Fujitsu and ANU to Establish Quantum Research Facility in Australia

DateJul 8, 2024

Fujitsu and The Australian National University (ANU) have formalized a partnership aimed at establishing a quantum research facility in Australia. Through a memorandum of understanding (MoU), Fujitsu Australia Limited and ANU will collaborate to provide industry professionals, researchers, academics, and students with access to cutting-edge quantum technology.

This initiative aligns with Australias National Quantum Strategy, which aims to enhance the nations quantum research and industry capabilities to compete globally.

Graeme Beardsell, EVP and CEO Oceania at Fujitsu, emphasized the strategic importance of this partnership. At Fujitsu, we’re innovating for the future of computing. Our investment in quantum research, coupled with strategic collaborations including with ANU, puts us at the forefront of the global race to develop the world’s first fault-tolerant quantum computer. This is about more than just technology; it’s about unlocking the next wave of innovation.

Fujitsu’s commitment to advancing quantum computing is evident through its collaboration with RIKEN to release a 256-qubit quantum computer by March 2025, followed by a 1,000-qubit machine in 2026. This would ensure that ANU will have ongoing access to the latest advancements in quantum technology. The collaboration will not only focus on technological development but also on education and training. ANU will create teaching modules centered around Fujitsus quantum technologies, thereby fostering a skilled workforce adept in quantum computing.

The partnership extends beyond academic collaboration. Fujitsu plans to establish an on-site quantum computer at ANU, providing local researchers, government, and industry professionals with direct access to this emerging technology. This local installation would enable advanced research in critical fields such as cryptography, material science, and quantum simulations.

Professor Lachlan Blackhall, Deputy Vice-Chancellor (Research and Innovation) at ANU, highlighted the broader impact of the collaboration. “This partnership with Fujitsu complements and builds on the ANU mission to further higher education on emerging technologies, including quantum computing, and will help to foster the growth of a talented pool of quantum computing professionals in Australia. ANU is excited to see this collaboration with Fujitsu, which promises to build on the Universitys strengths in quantum optical physics and quantum algorithms.”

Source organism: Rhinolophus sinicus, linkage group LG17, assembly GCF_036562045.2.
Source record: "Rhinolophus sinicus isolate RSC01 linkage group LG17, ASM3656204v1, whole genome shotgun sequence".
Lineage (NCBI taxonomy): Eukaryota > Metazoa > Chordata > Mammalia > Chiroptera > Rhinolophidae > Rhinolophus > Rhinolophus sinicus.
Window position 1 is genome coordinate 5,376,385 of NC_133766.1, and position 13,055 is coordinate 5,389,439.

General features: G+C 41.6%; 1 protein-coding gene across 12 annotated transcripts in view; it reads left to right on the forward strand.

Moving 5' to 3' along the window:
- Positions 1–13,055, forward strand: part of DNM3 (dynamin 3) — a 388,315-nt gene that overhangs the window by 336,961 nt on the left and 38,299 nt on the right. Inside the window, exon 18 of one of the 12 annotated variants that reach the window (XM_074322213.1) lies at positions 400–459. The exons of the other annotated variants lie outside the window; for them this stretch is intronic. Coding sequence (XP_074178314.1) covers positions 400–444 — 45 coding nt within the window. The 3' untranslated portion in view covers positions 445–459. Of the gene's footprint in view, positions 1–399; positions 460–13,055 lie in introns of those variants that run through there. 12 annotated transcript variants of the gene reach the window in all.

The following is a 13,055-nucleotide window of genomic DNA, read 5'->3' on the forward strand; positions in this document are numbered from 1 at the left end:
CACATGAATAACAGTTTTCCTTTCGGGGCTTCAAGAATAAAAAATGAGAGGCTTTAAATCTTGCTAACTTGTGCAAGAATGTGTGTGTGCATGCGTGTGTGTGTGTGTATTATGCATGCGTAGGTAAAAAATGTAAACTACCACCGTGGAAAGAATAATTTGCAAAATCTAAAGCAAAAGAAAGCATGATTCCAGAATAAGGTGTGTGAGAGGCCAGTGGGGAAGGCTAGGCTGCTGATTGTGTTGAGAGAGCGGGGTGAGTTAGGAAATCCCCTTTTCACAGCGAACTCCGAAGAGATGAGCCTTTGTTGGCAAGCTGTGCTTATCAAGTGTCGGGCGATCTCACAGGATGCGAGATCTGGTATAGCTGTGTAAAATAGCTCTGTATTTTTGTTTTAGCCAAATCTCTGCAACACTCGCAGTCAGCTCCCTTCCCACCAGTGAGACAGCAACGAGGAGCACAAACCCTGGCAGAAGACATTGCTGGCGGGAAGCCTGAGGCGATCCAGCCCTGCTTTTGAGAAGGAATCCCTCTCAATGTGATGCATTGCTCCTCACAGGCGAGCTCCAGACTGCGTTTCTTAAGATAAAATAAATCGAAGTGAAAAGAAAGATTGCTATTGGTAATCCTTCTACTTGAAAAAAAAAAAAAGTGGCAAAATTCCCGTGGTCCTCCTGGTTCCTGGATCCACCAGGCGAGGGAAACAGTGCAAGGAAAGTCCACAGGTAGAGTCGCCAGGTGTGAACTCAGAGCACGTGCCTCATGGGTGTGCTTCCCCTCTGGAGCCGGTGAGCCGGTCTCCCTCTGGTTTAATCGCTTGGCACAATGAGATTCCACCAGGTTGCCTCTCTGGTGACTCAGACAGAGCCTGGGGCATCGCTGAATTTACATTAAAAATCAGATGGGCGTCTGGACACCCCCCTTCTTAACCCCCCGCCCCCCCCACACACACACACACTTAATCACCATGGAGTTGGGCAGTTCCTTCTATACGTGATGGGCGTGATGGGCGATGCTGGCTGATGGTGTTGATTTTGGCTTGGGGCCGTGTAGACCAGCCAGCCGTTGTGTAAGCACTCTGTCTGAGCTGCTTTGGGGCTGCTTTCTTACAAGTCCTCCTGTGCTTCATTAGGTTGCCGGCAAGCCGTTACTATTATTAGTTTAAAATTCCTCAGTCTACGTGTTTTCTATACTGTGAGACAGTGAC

Addressing Quantum Bit Errors Using AI

Fujitsus extensive experience in quantum technology would position it as a key player in this initiative. The company has developed a hybrid quantum computing platform that combines a 64-qubit superconducting quantum computer with a quantum simulator. This platform addresses quantum bit errors using an AI-based workload broker, optimizing computing resources and algorithms. Fujitsus research and development span various technical areas, including quantum devices and platform software applications, with a focus on algorithms for chemistry calculations, financial systems, and drug discovery.

The companys commitment to commercializing quantum technology is demonstrated by Japans National Institute of Advanced Industrial Science and Technology (AIST) ordering a gate-based superconducting quantum computer system from Fujitsu, designed to scale to hundreds of qubits.

This collaboration would represent a significant step forward for Australia in the field of quantum computing. It would promise to accelerate the development of quantum technologies, enhance local expertise, and position Australia as a competitive player in the global quantum landscape. By integrating Fujitsus cutting-edge technology with ANUs academic prowess, the partnership aims to drive innovation and unlock new possibilities in various industries, ultimately benefiting the global community.

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